Another defining case during my time on the ship was a young female refugee who spent nearly six months with us. She endured multiple surgeries for a congenitally cleft skull and face, with complication after complication, including multi-resistant bacterial infections and refractory seizures. Eventually she stabilised, but it was too dangerous for her to have her skull replaced and she was left with a large bony defect. An African headdress/helmet was created for her so that she could be safely returned to the refugee camp and not be ostracised for her deformity. The change in her appearance was shadowed, however, by the positive change in her outlook on life. On arrival she had been quiet, almost mute, with her head down, relying on others to talk for her. Slowly she blossomed and developed relationships with the patients and staff who fought her battles alongside her daily. When she finally left, she did so with her head held high, a wealth of people who knew and loved her, and a new understanding of her own worth. While it was a tough case that taught the team many lessons, it was hard to see her situation as a failure.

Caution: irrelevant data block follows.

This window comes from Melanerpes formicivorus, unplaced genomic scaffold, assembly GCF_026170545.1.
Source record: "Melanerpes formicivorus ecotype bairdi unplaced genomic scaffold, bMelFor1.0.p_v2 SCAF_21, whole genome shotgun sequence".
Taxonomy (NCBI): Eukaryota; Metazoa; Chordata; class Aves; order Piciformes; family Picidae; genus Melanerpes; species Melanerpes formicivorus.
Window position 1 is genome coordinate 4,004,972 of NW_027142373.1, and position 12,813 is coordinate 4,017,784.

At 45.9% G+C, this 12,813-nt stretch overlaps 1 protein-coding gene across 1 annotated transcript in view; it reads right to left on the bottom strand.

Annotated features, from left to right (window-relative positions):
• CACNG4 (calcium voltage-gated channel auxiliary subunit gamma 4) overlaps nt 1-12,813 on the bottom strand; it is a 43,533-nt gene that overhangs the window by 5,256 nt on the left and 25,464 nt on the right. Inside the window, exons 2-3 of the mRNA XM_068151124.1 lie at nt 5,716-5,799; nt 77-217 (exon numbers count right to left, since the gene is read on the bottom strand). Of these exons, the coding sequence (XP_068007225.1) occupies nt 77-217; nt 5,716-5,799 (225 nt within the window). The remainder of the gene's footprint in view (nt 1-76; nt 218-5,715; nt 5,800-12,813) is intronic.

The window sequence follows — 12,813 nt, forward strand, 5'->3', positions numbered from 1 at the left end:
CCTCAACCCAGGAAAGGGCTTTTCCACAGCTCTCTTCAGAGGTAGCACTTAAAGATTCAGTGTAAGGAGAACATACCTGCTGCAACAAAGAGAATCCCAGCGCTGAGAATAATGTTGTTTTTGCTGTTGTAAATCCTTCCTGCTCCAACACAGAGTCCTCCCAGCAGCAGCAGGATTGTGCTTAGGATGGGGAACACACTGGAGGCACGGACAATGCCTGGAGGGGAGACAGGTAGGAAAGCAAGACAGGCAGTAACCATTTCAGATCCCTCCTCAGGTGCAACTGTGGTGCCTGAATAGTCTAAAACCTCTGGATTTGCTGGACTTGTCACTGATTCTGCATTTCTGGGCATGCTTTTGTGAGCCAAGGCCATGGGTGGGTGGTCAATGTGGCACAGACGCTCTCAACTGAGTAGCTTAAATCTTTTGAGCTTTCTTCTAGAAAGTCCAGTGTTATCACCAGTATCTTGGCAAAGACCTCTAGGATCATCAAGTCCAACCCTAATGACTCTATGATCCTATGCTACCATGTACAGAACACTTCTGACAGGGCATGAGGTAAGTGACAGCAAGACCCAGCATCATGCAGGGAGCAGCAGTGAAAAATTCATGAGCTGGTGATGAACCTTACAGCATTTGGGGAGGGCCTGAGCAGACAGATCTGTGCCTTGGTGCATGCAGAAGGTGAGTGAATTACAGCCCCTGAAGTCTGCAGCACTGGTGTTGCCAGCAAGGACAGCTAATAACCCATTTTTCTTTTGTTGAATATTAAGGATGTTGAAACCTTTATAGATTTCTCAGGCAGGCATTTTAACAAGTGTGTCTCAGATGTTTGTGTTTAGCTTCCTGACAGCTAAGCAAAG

A day in the life of a Hospital Physician on board a floating surgical hospital was an experience unlike any other. For anyone considering a similar role, it is important to think about the amount of time that is required, the self-funding requirement, and any specific expertise that can be offered. For me, it was an extraordinary and memorable experience, and I do truly miss being part of such a beautiful community of people. I will forever be grateful for the experience.